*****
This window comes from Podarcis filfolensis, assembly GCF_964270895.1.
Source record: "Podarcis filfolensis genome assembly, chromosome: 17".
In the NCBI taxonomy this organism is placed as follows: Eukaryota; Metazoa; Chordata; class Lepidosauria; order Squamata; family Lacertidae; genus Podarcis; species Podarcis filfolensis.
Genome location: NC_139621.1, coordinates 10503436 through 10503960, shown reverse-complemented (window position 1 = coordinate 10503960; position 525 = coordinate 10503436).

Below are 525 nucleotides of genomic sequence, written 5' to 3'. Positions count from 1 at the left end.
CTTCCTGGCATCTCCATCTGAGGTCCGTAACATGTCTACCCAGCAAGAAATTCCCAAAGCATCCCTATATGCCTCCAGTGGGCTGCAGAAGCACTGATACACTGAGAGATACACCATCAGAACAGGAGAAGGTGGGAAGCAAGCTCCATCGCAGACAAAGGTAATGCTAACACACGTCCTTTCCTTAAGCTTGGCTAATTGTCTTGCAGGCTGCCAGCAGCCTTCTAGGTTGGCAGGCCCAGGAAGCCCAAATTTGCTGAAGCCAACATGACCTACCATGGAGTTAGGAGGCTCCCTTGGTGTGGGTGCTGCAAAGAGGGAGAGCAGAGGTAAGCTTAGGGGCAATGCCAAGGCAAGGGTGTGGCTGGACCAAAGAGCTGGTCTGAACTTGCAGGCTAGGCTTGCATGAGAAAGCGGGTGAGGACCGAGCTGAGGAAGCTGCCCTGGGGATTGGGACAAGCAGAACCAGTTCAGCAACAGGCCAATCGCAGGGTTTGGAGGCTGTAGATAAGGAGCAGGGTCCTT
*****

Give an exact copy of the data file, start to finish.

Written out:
This window comes from Podarcis filfolensis, assembly GCF_964270895.1.
Source record: "Podarcis filfolensis genome assembly, chromosome: 17".
In the NCBI taxonomy this organism is placed as follows: Eukaryota; Metazoa; Chordata; class Lepidosauria; order Squamata; family Lacertidae; genus Podarcis; species Podarcis filfolensis.
Genome location: NC_139621.1, coordinates 10503436 through 10503960, shown reverse-complemented (window position 1 = coordinate 10503960; position 525 = coordinate 10503436).

Below are 525 nucleotides of genomic sequence, written 5' to 3'. Positions count from 1 at the left end.
CTTCCTGGCATCTCCATCTGAGGTCCGTAACATGTCTACCCAGCAAGAAATTCCCAAAGCATCCCTATATGCCTCCAGTGGGCTGCAGAAGCACTGATACACTGAGAGATACACCATCAGAACAGGAGAAGGTGGGAAGCAAGCTCCATCGCAGACAAAGGTAATGCTAACACACGTCCTTTCCTTAAGCTTGGCTAATTGTCTTGCAGGCTGCCAGCAGCCTTCTAGGTTGGCAGGCCCAGGAAGCCCAAATTTGCTGAAGCCAACATGACCTACCATGGAGTTAGGAGGCTCCCTTGGTGTGGGTGCTGCAAAGAGGGAGAGCAGAGGTAAGCTTAGGGGCAATGCCAAGGCAAGGGTGTGGCTGGACCAAAGAGCTGGTCTGAACTTGCAGGCTAGGCTTGCATGAGAAAGCGGGTGAGGACCGAGCTGAGGAAGCTGCCCTGGGGATTGGGACAAGCAGAACCAGTTCAGCAACAGGCCAATCGCAGGGTTTGGAGGCTGTAGATAAGGAGCAGGGTCCTT